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  • Nov 29 04:46
    yairchu commented #112
  • Nov 29 04:46

    yairchu on master

    fix dependency hash in nix build (compare)

  • Nov 29 04:46
    yairchu closed #112
  • Nov 28 23:41
    fricklerhandwerk edited #112
  • Nov 28 23:37
    fricklerhandwerk opened #112
  • Nov 24 18:31

    yairchu on master

    Close paren also right-to-left … (compare)

  • Nov 24 18:17

    yairchu on master

    Add failing WYTYWIS test Partially revert "Fix parens fo… Updated hlint rule name (compare)

  • Nov 24 17:44

    yairchu on master

    Fix paren keys for RTL input la… (compare)

  • Nov 24 15:10

    yairchu on master

    More redundant pragmas Extract Test.Lamdu.Exec.runJS (compare)

  • Nov 24 15:00

    yairchu on master

    enable more hlint rules Remove redundant LANGUAGE pragm… Extract Test.Lamdu.Code.readRepl (compare)

  • Nov 24 09:31

    yairchu on master

    use fromRight (hlint police) (compare)

  • Nov 23 17:03

    yairchu on master

    Rename ==> operator which has d… (compare)

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    yairchu on master

    hlint police on steroids with … (compare)

  • Nov 14 11:47

    yairchu on example-flip-history-fr

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  • Nov 14 11:46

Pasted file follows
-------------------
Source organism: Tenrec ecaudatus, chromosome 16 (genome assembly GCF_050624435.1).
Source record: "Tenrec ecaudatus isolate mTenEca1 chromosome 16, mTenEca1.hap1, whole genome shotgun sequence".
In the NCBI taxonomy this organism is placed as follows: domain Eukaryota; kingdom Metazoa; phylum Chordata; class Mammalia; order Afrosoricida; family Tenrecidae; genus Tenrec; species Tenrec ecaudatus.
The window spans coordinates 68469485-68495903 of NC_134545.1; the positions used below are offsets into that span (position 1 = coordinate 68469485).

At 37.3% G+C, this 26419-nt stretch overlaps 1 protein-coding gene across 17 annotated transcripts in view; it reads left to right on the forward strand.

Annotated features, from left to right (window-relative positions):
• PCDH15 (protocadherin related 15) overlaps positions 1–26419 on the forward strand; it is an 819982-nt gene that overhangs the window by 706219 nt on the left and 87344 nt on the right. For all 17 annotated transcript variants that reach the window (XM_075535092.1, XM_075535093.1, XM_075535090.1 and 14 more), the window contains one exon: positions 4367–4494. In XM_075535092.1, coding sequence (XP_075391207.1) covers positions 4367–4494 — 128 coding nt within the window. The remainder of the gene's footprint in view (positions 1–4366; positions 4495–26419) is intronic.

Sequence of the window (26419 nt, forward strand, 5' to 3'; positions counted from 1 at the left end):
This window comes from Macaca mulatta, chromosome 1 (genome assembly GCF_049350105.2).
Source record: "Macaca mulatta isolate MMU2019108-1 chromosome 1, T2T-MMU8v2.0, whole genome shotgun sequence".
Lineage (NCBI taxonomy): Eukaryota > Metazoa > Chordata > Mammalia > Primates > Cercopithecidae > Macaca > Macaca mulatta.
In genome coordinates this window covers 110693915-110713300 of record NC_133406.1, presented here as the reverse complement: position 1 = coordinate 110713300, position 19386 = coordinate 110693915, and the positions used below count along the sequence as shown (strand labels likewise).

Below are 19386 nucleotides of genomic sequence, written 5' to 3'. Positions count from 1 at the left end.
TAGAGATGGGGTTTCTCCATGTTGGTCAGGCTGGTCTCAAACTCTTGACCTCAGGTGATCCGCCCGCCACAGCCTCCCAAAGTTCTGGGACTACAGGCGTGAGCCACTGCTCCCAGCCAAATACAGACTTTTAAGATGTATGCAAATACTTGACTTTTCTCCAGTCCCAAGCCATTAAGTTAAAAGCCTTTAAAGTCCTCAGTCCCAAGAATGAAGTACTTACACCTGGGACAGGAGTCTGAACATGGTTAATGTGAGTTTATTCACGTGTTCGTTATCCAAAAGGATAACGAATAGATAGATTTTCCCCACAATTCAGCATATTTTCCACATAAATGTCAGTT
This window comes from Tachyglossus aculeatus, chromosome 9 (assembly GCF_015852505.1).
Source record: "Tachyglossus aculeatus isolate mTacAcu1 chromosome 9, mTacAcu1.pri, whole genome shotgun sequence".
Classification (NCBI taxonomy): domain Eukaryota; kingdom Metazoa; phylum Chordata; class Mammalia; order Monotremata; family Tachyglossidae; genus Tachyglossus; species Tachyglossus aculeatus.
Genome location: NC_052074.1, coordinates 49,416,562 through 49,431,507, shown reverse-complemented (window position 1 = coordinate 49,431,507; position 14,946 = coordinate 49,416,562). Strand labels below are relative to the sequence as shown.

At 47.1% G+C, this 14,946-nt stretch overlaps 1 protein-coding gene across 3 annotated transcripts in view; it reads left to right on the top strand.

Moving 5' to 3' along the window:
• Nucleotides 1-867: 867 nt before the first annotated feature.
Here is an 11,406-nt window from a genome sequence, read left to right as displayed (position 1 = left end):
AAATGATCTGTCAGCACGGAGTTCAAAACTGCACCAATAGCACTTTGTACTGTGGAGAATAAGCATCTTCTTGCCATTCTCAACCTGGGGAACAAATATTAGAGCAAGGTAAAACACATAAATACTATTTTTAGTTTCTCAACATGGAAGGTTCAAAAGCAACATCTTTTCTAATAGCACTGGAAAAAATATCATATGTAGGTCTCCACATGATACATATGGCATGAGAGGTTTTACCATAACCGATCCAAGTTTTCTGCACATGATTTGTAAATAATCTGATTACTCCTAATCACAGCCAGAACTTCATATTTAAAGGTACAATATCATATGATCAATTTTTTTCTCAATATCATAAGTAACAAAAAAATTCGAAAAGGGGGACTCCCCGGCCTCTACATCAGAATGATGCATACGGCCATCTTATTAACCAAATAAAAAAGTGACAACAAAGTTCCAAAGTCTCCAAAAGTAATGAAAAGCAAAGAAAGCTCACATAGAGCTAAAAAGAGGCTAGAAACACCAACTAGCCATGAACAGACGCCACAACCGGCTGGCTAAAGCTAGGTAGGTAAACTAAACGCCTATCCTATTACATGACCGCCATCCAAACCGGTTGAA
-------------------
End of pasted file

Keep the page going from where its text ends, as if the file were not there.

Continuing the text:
yairchu on example-flip-history-fr

    Revert: remove type annotation,… Revert "Dot is considered an op… (compare)

  • Nov 14 11:43

    yairchu on example-flip-history-fr

    First: Partially revert "Fix pa… Reverse: remove type annotation… Revert "Dot is considered an op… (compare)

  • Nov 13 08:10

    yairchu on master

    Oops remove left-over debug tra… (compare)

  • Nov 12 14:07

    yairchu on master

    Fix new tag animation See http… (compare)

  • Nov 11 23:20

    yairchu on master

    Minor cleanups (compare)

  • Nov 08 09:12

    yairchu on master

    hypertypes changes (compare)

Yair Chuchem
@yairchu
So I guess we can make a proper solution for this without trading off features of our UI framework - for any key that should also emit a char event; we should process it only when the char event also arrives
Chris Gibbs
@atacratic
sounds plausible from where I'm sitting! :)
FWIW Ubuntu 18.04 switches back to GNOME - maybe that's triggered this?
Eyal Lotem
@Peaker
@atacratic Thanks for all the help debugging this! Looking at the glfw code again -- it seems that the calls to both the key callback and char callback are atomically done - one after another. It's very weird that they somehow get split up into two different rawEvents lists on our side
(by atomic I mean - without returning from GLFW's internal processEvent, which calls both before returning)
Chris Gibbs
@atacratic
sounds tricky. no problem, was glad to help! Also great to get a quick patch earlier that's let me have a play today
Eyal Lotem
@Peaker
@yairchu one idea for the bug triggering here: Perhaps we somehow call swapBuffers or pollEvents from a different thread than the main-loop (the latter is unlikely) so that we get to see the state of the lists in between the 2 callbacks